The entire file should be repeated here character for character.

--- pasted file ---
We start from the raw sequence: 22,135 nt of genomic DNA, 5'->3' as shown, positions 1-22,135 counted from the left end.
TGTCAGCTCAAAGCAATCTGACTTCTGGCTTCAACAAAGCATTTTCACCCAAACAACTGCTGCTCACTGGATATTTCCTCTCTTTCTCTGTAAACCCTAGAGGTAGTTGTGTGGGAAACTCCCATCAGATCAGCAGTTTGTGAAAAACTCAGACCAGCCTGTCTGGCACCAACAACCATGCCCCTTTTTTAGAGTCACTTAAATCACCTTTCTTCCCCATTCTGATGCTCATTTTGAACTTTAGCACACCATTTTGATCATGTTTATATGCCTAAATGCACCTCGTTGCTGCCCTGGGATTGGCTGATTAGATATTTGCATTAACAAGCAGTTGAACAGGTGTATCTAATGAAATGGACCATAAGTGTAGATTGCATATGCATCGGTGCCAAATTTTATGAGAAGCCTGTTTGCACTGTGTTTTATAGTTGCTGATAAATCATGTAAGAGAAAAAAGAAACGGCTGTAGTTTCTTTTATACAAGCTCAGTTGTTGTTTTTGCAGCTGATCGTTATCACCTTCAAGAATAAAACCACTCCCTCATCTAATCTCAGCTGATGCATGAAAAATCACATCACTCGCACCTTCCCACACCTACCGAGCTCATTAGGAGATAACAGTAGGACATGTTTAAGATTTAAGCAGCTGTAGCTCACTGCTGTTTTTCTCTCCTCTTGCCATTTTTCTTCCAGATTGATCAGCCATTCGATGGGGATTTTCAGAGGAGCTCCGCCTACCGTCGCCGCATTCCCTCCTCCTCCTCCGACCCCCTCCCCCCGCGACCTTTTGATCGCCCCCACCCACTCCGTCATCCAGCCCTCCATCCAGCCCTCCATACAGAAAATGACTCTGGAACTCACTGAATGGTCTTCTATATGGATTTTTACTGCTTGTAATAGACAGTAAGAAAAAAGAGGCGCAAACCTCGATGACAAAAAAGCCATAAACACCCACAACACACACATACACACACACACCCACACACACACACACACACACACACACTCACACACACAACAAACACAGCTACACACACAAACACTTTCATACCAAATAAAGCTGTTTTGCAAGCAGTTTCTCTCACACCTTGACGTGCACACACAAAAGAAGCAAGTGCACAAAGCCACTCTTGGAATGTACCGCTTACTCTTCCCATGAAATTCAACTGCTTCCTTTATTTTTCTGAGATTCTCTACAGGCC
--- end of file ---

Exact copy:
We start from the raw sequence: 22,135 nt of genomic DNA, 5'->3' as shown, positions 1-22,135 counted from the left end.
TGTCAGCTCAAAGCAATCTGACTTCTGGCTTCAACAAAGCATTTTCACCCAAACAACTGCTGCTCACTGGATATTTCCTCTCTTTCTCTGTAAACCCTAGAGGTAGTTGTGTGGGAAACTCCCATCAGATCAGCAGTTTGTGAAAAACTCAGACCAGCCTGTCTGGCACCAACAACCATGCCCCTTTTTTAGAGTCACTTAAATCACCTTTCTTCCCCATTCTGATGCTCATTTTGAACTTTAGCACACCATTTTGATCATGTTTATATGCCTAAATGCACCTCGTTGCTGCCCTGGGATTGGCTGATTAGATATTTGCATTAACAAGCAGTTGAACAGGTGTATCTAATGAAATGGACCATAAGTGTAGATTGCATATGCATCGGTGCCAAATTTTATGAGAAGCCTGTTTGCACTGTGTTTTATAGTTGCTGATAAATCATGTAAGAGAAAAAAGAAACGGCTGTAGTTTCTTTTATACAAGCTCAGTTGTTGTTTTTGCAGCTGATCGTTATCACCTTCAAGAATAAAACCACTCCCTCATCTAATCTCAGCTGATGCATGAAAAATCACATCACTCGCACCTTCCCACACCTACCGAGCTCATTAGGAGATAACAGTAGGACATGTTTAAGATTTAAGCAGCTGTAGCTCACTGCTGTTTTTCTCTCCTCTTGCCATTTTTCTTCCAGATTGATCAGCCATTCGATGGGGATTTTCAGAGGAGCTCCGCCTACCGTCGCCGCATTCCCTCCTCCTCCTCCGACCCCCTCCCCCCGCGACCTTTTGATCGCCCCCACCCACTCCGTCATCCAGCCCTCCATCCAGCCCTCCATACAGAAAATGACTCTGGAACTCACTGAATGGTCTTCTATATGGATTTTTACTGCTTGTAATAGACAGTAAGAAAAAAGAGGCGCAAACCTCGATGACAAAAAAGCCATAAACACCCACAACACACACATACACACACACACCCACACACACACACACACACACACACACTCACACACACAACAAACACAGCTACACACACAAACACTTTCATACCAAATAAAGCTGTTTTGCAAGCAGTTTCTCTCACACCTTGACGTGCACACACAAAAGAAGCAAGTGCACAAAGCCACTCTTGGAATGTACCGCTTACTCTTCCCATGAAATTCAACTGCTTCCTTTATTTTTCTGAGATTCTCTACAGGCC